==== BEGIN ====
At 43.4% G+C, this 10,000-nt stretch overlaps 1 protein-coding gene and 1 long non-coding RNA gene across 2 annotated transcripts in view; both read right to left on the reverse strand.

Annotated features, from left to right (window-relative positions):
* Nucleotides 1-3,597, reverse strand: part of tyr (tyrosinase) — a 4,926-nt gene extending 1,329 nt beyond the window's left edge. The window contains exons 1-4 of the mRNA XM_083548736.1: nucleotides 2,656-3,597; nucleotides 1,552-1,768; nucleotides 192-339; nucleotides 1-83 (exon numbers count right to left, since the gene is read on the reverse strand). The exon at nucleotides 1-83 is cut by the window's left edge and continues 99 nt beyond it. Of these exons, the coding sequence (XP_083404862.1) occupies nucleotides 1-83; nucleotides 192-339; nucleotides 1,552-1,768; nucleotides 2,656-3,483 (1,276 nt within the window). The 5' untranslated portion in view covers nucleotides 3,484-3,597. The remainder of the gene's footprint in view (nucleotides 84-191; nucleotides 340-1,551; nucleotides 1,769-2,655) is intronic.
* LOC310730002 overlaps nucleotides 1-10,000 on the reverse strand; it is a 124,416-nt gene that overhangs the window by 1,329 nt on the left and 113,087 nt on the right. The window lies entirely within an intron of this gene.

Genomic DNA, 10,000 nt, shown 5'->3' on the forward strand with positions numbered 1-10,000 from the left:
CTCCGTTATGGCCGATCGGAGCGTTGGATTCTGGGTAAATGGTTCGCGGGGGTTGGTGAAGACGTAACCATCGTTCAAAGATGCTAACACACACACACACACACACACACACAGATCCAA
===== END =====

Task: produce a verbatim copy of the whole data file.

At 43.4% G+C, this 10,000-nt stretch overlaps 1 protein-coding gene and 1 long non-coding RNA gene across 2 annotated transcripts in view; both read right to left on the reverse strand.

Annotated features, from left to right (window-relative positions):
* Nucleotides 1-3,597, reverse strand: part of tyr (tyrosinase) — a 4,926-nt gene extending 1,329 nt beyond the window's left edge. The window contains exons 1-4 of the mRNA XM_083548736.1: nucleotides 2,656-3,597; nucleotides 1,552-1,768; nucleotides 192-339; nucleotides 1-83 (exon numbers count right to left, since the gene is read on the reverse strand). The exon at nucleotides 1-83 is cut by the window's left edge and continues 99 nt beyond it. Of these exons, the coding sequence (XP_083404862.1) occupies nucleotides 1-83; nucleotides 192-339; nucleotides 1,552-1,768; nucleotides 2,656-3,483 (1,276 nt within the window). The 5' untranslated portion in view covers nucleotides 3,484-3,597. The remainder of the gene's footprint in view (nucleotides 84-191; nucleotides 340-1,551; nucleotides 1,769-2,655) is intronic.
* LOC310730002 overlaps nucleotides 1-10,000 on the reverse strand; it is a 124,416-nt gene that overhangs the window by 1,329 nt on the left and 113,087 nt on the right. The window lies entirely within an intron of this gene.

Genomic DNA, 10,000 nt, shown 5'->3' on the forward strand with positions numbered 1-10,000 from the left:
CTCCGTTATGGCCGATCGGAGCGTTGGATTCTGGGTAAATGGTTCGCGGGGGTTGGTGAAGACGTAACCATCGTTCAAAGATGCTAACACACACACACACACACACACACACAGATCCAA